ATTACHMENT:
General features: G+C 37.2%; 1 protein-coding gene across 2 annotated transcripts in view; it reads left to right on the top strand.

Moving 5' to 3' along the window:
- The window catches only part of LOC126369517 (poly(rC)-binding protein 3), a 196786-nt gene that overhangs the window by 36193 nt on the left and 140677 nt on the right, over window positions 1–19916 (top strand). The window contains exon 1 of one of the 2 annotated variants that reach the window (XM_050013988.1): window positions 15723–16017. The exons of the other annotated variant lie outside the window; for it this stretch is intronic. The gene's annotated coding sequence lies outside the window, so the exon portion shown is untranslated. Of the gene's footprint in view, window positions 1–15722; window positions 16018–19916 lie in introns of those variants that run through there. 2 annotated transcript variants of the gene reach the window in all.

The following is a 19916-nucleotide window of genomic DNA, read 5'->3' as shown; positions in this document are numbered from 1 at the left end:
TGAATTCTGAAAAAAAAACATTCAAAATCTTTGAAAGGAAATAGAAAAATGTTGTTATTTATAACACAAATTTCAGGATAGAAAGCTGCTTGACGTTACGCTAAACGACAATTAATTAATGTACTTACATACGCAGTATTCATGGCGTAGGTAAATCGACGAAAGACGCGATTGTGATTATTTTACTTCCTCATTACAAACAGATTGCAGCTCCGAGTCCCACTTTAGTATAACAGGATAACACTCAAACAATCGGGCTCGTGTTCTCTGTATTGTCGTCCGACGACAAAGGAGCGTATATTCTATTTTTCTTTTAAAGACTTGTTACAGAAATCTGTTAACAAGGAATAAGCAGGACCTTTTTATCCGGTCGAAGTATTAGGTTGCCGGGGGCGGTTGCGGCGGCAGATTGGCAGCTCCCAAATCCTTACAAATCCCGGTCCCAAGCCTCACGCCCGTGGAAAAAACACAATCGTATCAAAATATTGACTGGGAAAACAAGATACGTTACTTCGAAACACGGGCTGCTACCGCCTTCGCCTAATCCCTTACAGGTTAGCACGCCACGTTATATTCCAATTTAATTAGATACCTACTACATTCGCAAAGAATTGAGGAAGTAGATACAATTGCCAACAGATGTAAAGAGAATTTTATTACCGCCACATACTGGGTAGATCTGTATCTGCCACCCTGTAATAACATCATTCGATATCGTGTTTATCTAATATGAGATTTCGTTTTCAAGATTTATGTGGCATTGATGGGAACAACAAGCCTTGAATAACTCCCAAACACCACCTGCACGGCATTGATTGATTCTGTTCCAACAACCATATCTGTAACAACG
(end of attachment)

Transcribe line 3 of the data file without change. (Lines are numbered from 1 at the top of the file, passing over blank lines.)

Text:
- The window catches only part of LOC126369517 (poly(rC)-binding protein 3), a 196786-nt gene that overhangs the window by 36193 nt on the left and 140677 nt on the right, over window positions 1–19916 (top strand). The window contains exon 1 of one of the 2 annotated variants that reach the window (XM_050013988.1): window positions 15723–16017. The exons of the other annotated variant lie outside the window; for it this stretch is intronic. The gene's annotated coding sequence lies outside the window, so the exon portion shown is untranslated. Of the gene's footprint in view, window positions 1–15722; window positions 16018–19916 lie in introns of those variants that run through there. 2 annotated transcript variants of the gene reach the window in all.